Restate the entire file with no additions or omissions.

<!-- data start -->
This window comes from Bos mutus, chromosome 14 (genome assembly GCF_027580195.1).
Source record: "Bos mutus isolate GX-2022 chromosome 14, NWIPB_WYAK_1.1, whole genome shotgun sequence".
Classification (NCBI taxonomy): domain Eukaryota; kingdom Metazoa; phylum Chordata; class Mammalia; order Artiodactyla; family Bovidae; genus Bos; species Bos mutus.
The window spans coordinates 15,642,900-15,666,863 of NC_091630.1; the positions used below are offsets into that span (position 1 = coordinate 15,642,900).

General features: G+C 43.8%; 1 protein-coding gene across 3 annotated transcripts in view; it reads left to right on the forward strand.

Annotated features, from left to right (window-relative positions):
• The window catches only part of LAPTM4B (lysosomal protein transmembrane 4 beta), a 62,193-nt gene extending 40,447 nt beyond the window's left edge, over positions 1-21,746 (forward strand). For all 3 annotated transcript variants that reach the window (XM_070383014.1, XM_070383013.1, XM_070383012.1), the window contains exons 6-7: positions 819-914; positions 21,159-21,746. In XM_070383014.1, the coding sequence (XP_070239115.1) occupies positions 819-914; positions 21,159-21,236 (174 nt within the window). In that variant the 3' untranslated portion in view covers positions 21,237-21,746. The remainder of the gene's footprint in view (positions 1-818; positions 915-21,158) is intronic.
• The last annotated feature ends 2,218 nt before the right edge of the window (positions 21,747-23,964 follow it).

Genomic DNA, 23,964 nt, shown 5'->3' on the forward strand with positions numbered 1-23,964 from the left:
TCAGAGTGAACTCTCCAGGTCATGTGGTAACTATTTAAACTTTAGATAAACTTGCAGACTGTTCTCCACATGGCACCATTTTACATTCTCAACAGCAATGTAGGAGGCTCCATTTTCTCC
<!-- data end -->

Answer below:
This window comes from Bos mutus, chromosome 14 (genome assembly GCF_027580195.1).
Source record: "Bos mutus isolate GX-2022 chromosome 14, NWIPB_WYAK_1.1, whole genome shotgun sequence".
Classification (NCBI taxonomy): domain Eukaryota; kingdom Metazoa; phylum Chordata; class Mammalia; order Artiodactyla; family Bovidae; genus Bos; species Bos mutus.
The window spans coordinates 15,642,900-15,666,863 of NC_091630.1; the positions used below are offsets into that span (position 1 = coordinate 15,642,900).

General features: G+C 43.8%; 1 protein-coding gene across 3 annotated transcripts in view; it reads left to right on the forward strand.

Annotated features, from left to right (window-relative positions):
• The window catches only part of LAPTM4B (lysosomal protein transmembrane 4 beta), a 62,193-nt gene extending 40,447 nt beyond the window's left edge, over positions 1-21,746 (forward strand). For all 3 annotated transcript variants that reach the window (XM_070383014.1, XM_070383013.1, XM_070383012.1), the window contains exons 6-7: positions 819-914; positions 21,159-21,746. In XM_070383014.1, the coding sequence (XP_070239115.1) occupies positions 819-914; positions 21,159-21,236 (174 nt within the window). In that variant the 3' untranslated portion in view covers positions 21,237-21,746. The remainder of the gene's footprint in view (positions 1-818; positions 915-21,158) is intronic.
• The last annotated feature ends 2,218 nt before the right edge of the window (positions 21,747-23,964 follow it).

Genomic DNA, 23,964 nt, shown 5'->3' on the forward strand with positions numbered 1-23,964 from the left:
TCAGAGTGAACTCTCCAGGTCATGTGGTAACTATTTAAACTTTAGATAAACTTGCAGACTGTTCTCCACATGGCACCATTTTACATTCTCAACAGCAATGTAGGAGGCTCCATTTTCTCC